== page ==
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ARTICLE
Year : 2018  |  Volume : 11  |  Issue : 13  |  Page : 13

The Belt and Road Initiative: Challenges and opportunities in tackling emerging infectious diseases


State Key Laboratory of Emerging Infectious Diseases, Li Ka Shing Faculty of Medicine, The University of Hong Kong, Pokfulam, Hong Kong; Department of Microbiology, Li Ka Shing Faculty of Medicine, The University of Hong Kong, Pokfulam, Hong Kong Special Administrative Region; Hainan Medical University-The University of Hong Kong Joint Laboratory of Tropical Infectious Diseases, Hainan Medical University, Haikou, Hainan, 571101, China

Correspondence Address:
Kwok-Yung Yuen
Academician of the Chinese Academy of Engineering, State Key Laboratory of Emerging Infectious Diseases, Li Ka Shing Faculty of Medicine, The University of Hong Kong, Pokfulam, Hong Kong; Department of Microbiology, Li Ka Shing Faculty of Medicine, The University of Hong Kong, Pokfulam, Hong Kong Special Administrative Region; Hainan Medical University-The University of Hong Kong Joint Laboratory of Tropical Infectious Diseases, Hainan Medical University, Haikou Hainan, 571101
China
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Source of Support: None, Conflict of Interest: None


DOI: 10.4103/1995-7645.243069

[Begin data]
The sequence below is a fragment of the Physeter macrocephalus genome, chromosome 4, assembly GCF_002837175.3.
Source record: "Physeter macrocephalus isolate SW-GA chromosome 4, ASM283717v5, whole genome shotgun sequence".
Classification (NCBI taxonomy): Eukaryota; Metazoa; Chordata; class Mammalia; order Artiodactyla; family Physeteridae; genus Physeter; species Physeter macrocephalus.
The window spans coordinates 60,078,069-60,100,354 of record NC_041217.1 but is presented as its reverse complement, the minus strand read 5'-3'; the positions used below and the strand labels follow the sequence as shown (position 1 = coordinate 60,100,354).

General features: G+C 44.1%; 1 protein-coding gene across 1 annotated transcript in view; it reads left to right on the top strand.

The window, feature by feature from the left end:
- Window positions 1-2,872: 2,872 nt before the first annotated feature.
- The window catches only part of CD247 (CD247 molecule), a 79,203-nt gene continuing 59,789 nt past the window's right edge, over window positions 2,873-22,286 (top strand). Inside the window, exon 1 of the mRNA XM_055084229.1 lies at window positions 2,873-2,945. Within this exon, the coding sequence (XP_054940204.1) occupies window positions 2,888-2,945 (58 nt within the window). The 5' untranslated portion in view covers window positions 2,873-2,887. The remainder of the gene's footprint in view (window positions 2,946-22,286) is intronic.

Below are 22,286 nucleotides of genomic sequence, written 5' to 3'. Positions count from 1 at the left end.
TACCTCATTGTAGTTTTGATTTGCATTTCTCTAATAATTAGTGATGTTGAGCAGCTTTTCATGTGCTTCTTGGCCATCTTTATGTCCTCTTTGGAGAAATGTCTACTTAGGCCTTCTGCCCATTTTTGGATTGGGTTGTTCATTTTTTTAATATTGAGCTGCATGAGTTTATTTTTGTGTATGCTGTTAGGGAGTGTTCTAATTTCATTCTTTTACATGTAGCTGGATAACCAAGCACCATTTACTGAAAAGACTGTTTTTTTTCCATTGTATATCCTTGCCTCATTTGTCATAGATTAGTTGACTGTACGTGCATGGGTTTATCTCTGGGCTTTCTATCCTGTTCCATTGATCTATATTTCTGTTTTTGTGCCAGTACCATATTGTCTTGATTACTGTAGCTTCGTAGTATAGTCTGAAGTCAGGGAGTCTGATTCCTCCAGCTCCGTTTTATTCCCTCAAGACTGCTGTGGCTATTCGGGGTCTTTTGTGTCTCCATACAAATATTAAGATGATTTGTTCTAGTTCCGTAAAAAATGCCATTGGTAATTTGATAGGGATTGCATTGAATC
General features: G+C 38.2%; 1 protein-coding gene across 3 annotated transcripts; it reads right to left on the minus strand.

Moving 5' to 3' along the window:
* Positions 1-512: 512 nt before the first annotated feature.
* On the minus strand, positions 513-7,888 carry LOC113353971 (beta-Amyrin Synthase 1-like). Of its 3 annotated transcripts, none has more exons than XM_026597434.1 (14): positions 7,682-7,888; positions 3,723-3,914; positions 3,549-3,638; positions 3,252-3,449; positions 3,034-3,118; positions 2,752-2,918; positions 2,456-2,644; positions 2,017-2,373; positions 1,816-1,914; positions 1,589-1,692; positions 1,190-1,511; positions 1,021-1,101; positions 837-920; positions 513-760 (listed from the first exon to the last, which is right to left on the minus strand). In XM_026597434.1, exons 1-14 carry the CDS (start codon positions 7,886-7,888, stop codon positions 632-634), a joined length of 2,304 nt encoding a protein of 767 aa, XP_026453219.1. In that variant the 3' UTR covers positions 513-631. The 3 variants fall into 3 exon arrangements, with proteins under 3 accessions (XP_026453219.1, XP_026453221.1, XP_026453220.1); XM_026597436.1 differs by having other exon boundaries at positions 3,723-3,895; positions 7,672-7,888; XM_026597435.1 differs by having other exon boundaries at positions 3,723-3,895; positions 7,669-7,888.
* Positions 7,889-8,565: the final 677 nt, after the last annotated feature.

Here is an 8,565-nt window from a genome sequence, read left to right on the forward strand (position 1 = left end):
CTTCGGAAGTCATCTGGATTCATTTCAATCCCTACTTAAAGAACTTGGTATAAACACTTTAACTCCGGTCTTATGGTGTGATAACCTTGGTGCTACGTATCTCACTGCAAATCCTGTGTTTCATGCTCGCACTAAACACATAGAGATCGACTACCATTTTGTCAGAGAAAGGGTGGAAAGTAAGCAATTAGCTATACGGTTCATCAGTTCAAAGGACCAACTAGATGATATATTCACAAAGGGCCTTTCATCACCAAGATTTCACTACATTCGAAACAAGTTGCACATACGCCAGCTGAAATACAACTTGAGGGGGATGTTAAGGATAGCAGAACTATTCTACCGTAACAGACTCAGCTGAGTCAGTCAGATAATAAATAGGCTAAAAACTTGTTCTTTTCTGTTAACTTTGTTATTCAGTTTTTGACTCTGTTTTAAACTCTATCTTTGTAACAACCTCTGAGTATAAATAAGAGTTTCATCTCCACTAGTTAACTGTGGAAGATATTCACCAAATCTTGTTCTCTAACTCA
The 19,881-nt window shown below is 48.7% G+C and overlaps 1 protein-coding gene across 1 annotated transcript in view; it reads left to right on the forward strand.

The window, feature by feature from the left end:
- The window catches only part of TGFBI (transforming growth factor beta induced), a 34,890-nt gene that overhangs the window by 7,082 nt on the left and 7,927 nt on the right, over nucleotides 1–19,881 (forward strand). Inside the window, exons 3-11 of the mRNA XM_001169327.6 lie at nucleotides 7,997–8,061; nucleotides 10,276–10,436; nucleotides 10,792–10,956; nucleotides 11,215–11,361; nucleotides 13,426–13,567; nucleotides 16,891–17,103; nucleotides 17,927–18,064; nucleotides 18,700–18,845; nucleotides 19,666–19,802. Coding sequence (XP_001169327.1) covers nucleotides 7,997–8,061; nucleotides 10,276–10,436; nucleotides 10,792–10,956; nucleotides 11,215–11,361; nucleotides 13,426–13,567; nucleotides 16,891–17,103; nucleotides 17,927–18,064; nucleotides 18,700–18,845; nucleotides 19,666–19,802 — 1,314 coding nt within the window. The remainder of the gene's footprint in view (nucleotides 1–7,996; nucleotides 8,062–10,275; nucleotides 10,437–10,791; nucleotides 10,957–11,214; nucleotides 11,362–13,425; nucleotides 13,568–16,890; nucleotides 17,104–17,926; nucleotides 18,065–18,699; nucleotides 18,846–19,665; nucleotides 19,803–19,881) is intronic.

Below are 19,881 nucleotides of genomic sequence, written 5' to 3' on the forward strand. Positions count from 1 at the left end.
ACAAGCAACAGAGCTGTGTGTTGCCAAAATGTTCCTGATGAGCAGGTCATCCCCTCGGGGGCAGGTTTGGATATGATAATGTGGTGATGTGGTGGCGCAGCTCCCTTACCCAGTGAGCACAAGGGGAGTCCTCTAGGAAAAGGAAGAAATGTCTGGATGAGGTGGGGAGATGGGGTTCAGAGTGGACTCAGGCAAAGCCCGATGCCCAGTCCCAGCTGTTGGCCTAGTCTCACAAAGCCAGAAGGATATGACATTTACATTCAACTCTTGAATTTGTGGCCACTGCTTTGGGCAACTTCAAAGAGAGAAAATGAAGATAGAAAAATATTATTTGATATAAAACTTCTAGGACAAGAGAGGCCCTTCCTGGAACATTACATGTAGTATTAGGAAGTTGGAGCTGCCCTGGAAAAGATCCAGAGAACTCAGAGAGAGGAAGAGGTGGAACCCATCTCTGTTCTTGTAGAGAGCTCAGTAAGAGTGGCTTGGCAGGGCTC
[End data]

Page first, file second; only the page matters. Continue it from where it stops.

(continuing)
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The majority of emerging infectious disease agents affecting human are RNA viruses that originate from animals. Globalization and climate changes continue to reshape the geographical distribution of humans, animals, vectors, and microbes, and allow their mixing to occur at an unprecedentedly high frequency. These have led to interspecies transmission of numerous emerging pathogens in the past decades, such as avian (H5N1 and H7N9) and pandemic (H1N1) influenza viruses, severe acute respiratory syndrome (SARS) and Middle East respiratory syndrome (MERS) coronaviruses. The increasing demand for food, sex, and drugs associated with the rising, mobile and ageing populations and the economic growth in the rapidly developing geographical regions involved in the Belt and Road Initiative may lead to outbreaks of zoonoses, sexually transmitted diseases, antimicrobial resistance, and infections associated with contaminated pharmaceutical products. These outbreaks often occur in the setting of marked lagging in hygiene, public health and regulatory measures and are accompanied by microbial genome adaptation to the changing microbiomes in human, animal and the ecosystem. The outbreak of SARS in 2003 has sparked an explosion of novel coronavirus discovery by virological surveillance in animals and human. The number of coronaviruses has increased from 10 before 2003 to over 40 with complete genomes within the past 14 years. Except for HCoV-HKU1 and HCoV-NL63 which are found in human, the majority of these newly discovered coronaviruses are found in bats and birds. In addition to enhancing our understanding in the phylogeny and evolution of coronaviruses, animal surveillance for novel viruses has strategic importance in the control of emerging infectious diseases through genomic analysis, study of pathogenesis, and development of rapid diagnostic tests, antimicrobials, vaccines and infection control strategies.


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